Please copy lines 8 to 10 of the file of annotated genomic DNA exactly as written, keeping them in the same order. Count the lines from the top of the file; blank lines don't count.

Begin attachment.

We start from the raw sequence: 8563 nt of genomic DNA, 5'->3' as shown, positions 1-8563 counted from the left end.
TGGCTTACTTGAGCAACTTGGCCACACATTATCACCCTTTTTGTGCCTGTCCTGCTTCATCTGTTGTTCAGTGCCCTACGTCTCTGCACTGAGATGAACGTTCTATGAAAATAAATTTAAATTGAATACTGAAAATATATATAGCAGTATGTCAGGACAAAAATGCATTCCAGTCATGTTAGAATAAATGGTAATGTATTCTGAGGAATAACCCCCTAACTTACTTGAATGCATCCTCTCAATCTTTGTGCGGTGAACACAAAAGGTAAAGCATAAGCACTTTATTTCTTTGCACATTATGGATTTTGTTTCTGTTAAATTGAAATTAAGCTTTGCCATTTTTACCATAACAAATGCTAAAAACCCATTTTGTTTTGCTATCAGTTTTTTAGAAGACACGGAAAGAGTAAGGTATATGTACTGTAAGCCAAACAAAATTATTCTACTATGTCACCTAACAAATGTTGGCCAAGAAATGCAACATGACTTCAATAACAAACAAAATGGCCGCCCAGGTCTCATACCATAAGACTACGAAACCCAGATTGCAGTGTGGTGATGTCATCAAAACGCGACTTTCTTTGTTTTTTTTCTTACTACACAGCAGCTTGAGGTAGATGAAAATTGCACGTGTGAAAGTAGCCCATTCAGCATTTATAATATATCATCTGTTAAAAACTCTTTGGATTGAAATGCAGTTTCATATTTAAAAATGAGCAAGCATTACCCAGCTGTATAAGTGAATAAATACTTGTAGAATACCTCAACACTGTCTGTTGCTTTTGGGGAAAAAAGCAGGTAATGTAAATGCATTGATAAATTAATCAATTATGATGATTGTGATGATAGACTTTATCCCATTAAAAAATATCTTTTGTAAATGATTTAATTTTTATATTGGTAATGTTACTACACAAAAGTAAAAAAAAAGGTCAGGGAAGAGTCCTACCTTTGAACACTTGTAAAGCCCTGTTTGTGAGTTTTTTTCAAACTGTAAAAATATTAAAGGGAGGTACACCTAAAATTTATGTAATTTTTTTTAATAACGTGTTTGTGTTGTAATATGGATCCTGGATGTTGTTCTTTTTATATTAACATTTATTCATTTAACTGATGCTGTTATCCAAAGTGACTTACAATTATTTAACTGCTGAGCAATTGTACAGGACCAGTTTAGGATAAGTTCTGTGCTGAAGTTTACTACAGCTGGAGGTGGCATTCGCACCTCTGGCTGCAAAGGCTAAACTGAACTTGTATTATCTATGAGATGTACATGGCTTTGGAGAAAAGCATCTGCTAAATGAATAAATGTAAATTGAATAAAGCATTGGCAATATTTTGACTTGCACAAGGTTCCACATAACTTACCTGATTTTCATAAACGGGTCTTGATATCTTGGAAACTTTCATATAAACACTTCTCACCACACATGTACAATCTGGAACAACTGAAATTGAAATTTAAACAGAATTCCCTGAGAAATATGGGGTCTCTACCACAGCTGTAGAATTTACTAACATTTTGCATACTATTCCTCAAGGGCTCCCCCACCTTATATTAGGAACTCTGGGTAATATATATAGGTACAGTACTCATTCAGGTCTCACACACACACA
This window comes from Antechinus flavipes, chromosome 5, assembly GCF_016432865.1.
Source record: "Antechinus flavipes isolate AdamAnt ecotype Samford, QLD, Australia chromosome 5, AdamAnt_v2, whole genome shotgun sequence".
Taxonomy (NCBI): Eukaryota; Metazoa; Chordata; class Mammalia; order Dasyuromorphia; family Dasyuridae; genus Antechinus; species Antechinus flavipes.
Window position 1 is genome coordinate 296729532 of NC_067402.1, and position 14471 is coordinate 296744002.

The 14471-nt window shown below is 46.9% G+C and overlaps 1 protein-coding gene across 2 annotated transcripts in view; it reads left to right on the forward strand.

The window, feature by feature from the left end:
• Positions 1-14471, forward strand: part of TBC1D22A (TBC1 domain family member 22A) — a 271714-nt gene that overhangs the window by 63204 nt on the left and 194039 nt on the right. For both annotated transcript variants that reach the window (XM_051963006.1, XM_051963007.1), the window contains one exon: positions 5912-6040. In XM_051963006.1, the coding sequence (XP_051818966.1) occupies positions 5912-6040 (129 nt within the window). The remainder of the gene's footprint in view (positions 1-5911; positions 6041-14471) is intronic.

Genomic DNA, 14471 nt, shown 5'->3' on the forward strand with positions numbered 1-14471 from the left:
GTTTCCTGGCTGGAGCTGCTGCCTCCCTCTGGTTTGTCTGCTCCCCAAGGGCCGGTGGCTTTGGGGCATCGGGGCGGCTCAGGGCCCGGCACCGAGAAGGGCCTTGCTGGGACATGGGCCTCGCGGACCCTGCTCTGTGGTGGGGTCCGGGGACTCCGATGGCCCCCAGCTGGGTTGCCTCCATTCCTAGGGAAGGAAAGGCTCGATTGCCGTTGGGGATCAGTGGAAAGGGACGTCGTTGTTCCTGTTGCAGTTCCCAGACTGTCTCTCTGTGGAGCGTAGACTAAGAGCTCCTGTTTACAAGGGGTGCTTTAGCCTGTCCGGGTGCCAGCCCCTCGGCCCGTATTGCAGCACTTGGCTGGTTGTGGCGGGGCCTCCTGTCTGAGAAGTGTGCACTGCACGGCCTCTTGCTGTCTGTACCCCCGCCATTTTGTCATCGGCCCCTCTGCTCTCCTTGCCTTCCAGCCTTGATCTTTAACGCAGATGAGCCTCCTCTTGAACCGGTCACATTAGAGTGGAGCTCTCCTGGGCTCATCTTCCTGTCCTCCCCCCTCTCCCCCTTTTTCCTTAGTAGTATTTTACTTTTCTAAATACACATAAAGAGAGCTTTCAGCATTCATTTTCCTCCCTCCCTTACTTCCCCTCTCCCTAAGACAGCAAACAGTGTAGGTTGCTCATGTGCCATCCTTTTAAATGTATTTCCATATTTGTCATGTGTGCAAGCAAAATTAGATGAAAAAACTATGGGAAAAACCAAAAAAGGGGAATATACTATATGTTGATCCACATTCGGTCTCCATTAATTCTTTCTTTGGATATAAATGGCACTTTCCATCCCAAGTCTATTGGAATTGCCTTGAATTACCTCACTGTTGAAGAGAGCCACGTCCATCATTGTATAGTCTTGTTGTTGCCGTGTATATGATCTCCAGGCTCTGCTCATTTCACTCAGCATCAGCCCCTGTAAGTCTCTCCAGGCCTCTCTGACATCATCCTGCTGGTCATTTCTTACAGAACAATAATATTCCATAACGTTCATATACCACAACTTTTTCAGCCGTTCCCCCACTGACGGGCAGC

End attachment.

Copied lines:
The window, feature by feature from the left end:
• Positions 1-14471, forward strand: part of TBC1D22A (TBC1 domain family member 22A) — a 271714-nt gene that overhangs the window by 63204 nt on the left and 194039 nt on the right. For both annotated transcript variants that reach the window (XM_051963006.1, XM_051963007.1), the window contains one exon: positions 5912-6040. In XM_051963006.1, the coding sequence (XP_051818966.1) occupies positions 5912-6040 (129 nt within the window). The remainder of the gene's footprint in view (positions 1-5911; positions 6041-14471) is intronic.

Genomic DNA, 14471 nt, shown 5'->3' on the forward strand with positions numbered 1-14471 from the left: